Precedential Fixation

Any fight against Trump must by necessity involve a struggle to reach the hearts and minds of those who support him. There can be no successful strategy against Trump that does not also include the one-quarter of the electorate that voted for him. There are many among that number who we might like to write off as lost causes. There are those who A man leans out of a Hummer shouting words in support of U.S. Republican presidential nominee Donald Trump while driving through Times Square in New Yorkbelieve that facts are simply not real, those who, like Ben Carson, believe that religion must be used to interpret science because science might just be propaganda. This is frustrating, and perhaps we will never be able to convince them that what Trump is doing is simply wrong. Not a matter of opinion, not a partisan disagreement, just wrong. There may even be some who truly are lost causes. But as of the latest count, just under 63 million people voted for him. That is not a number that we can simply write off. This is a demographic of its own, and we have to address it as such.

As I sit here on December 18th, the eve of the true election day, and contemplate what fresh misery tomorrow will bring, I feel an odd sense of resolve about the coming fight. I do not believe for one second that there will be enough faithless electors to force this decision on the House of Representatives, much less that there is a potential outcome that puts Hillary in the White House. The time for denial is over, and many, if not most, of us have known this for a long while and have been facing things head on and organizing for the struggle to come. No, Donald Trump will be elected tomorrow, and he will be sworn in in just over a month. It’s not Bernie’s fault, nor is it Jill Stein’s or Gary Johnson’s, or even the Russians’. The fault lies squarely with the American people, and it is there that our focus must remain.

The 2016 campaigns divided this country more dramatically than perhaps any in modern history, and the result will be the election to our highest office of a man with no political experience, very limited knowledge of how the government functions, a fundamental disconnect with the average American, and a surprising lack not only of diplomacy itself, but also of any interest whatsoever in gaining a deeper understanding of how one conducts oneself with foreign governments and emissaries. He has chosen to fill his cabinet with men and women who are either equally as inexperienced in the fields which they will be directing, or who are grossly unfit to serve the institutions that they will head. Not only that, but he is surrounding himself with his children, including his son-in-law, and a white supremacist as some of his closest advisers.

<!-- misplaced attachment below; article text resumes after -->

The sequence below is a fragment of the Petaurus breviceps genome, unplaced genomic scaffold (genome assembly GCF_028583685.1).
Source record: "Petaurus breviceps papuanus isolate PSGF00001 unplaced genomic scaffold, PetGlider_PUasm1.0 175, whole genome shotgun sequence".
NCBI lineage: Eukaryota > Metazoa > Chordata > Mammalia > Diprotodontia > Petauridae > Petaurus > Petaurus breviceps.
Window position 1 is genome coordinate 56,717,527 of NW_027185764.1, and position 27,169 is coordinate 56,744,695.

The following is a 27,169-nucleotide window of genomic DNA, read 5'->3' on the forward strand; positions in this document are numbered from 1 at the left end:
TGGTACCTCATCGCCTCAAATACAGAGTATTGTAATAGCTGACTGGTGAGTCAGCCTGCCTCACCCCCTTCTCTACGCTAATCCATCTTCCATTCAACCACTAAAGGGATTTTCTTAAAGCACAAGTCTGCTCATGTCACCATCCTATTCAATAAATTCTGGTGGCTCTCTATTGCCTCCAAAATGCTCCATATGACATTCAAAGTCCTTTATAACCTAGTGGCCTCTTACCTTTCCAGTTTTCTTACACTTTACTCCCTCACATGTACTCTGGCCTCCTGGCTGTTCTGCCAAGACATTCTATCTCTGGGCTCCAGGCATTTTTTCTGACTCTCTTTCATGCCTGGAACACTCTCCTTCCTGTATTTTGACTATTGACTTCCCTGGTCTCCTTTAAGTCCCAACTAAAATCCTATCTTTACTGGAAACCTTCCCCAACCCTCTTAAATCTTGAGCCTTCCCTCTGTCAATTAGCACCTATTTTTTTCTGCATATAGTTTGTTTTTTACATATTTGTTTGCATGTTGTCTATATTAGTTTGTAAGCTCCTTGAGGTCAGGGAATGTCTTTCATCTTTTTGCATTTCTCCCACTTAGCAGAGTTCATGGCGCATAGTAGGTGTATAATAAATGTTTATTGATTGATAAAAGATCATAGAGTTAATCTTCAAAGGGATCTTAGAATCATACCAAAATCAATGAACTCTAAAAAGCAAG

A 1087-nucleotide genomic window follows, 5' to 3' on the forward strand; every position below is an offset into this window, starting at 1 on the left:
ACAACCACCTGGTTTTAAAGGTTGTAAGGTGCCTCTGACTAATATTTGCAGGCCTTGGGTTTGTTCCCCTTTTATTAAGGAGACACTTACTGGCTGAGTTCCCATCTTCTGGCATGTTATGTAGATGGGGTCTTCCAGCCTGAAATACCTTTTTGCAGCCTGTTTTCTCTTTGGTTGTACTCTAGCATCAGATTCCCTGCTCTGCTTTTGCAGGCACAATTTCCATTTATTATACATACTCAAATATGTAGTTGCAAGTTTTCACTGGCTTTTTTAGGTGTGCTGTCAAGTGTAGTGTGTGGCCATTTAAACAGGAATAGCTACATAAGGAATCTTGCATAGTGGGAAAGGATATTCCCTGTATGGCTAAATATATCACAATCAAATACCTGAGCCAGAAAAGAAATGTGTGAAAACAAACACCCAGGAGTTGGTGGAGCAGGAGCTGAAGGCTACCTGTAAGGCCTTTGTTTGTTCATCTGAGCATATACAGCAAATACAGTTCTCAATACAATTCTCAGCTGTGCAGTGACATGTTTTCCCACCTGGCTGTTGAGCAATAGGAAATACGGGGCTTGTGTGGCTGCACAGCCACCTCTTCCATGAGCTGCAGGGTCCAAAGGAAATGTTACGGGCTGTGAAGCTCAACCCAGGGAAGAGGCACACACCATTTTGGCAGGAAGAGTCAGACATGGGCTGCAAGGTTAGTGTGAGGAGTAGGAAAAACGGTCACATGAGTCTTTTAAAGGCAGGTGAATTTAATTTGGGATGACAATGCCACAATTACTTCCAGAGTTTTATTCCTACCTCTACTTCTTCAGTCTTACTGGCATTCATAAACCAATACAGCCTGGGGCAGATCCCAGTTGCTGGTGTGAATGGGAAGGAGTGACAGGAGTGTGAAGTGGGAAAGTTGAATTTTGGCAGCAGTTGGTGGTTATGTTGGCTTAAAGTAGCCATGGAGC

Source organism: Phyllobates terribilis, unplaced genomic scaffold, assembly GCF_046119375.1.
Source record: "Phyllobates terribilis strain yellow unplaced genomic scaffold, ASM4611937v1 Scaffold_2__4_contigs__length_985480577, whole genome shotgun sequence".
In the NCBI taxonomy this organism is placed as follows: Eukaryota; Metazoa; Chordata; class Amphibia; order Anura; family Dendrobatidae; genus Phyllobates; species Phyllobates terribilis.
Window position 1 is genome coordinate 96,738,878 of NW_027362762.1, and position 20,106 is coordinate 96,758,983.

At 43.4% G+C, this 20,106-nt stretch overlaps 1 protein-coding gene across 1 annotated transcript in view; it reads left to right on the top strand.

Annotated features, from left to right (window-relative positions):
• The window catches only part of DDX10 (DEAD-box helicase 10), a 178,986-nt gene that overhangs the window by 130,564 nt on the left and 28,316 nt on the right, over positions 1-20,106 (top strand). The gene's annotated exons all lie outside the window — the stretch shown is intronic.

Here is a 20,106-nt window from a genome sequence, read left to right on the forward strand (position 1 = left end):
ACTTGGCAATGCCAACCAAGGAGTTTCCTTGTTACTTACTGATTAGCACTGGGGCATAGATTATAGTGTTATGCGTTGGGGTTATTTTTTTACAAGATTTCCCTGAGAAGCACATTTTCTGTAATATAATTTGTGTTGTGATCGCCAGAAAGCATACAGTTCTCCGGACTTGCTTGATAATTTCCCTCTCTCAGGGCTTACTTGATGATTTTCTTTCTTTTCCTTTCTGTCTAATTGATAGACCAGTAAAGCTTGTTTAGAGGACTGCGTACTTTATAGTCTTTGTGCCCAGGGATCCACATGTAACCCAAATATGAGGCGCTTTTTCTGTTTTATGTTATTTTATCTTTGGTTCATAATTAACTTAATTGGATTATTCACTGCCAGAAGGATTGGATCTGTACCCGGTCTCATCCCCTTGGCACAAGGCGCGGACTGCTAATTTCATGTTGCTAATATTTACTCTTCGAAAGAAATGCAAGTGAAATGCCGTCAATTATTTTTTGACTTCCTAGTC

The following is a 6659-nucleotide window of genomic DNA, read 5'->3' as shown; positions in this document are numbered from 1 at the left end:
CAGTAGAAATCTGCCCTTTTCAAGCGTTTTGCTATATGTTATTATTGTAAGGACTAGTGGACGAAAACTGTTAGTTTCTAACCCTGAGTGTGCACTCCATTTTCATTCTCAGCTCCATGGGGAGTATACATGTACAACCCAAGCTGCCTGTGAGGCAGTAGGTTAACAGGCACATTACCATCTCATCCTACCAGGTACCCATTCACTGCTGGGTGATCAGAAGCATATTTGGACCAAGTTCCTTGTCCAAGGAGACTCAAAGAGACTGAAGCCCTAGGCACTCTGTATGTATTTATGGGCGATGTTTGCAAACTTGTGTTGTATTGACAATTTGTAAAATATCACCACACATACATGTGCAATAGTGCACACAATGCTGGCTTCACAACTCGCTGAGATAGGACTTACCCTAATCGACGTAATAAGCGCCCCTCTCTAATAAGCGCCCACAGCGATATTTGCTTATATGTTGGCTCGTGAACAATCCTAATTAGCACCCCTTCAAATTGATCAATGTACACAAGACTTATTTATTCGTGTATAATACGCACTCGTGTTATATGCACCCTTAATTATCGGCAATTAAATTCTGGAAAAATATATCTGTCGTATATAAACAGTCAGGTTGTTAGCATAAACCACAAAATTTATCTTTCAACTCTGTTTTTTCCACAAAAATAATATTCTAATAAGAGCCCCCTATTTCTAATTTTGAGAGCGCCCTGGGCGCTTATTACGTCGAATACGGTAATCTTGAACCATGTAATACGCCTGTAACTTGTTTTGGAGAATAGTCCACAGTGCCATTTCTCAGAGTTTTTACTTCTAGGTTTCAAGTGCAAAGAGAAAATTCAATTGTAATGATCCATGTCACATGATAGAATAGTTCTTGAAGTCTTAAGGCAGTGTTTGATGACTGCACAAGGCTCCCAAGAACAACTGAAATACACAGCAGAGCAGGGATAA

In the short time between the national election and the one that will be held tomorrow, Donald Trump has managed to flout convention to such a degree that lawmakers and legal experts have warned that he could be violating the US Constitution merely by being sworn in. He has not only refused to divest his stakes in his various international holdings that many argue could lead to a violation of the Title of Nobility Clause (often called the ‘Emoluments Clause’), he has also met or spoken with foreign political and business leaders (e.g. from India and Argentina) to ensure that Trump projects that have been stagnating in legal negotiations suddenly receive the green light. Finally, Trump’s international blunders have already threatened to upset the relationship with China that we have fostered for nearly 40 years, and he looks set to reward Putin’s land grabs and power plays with a lifting of sanctions, lucrative oil contracts, and a laissez-faire approach to Russian involvement in the Middle East.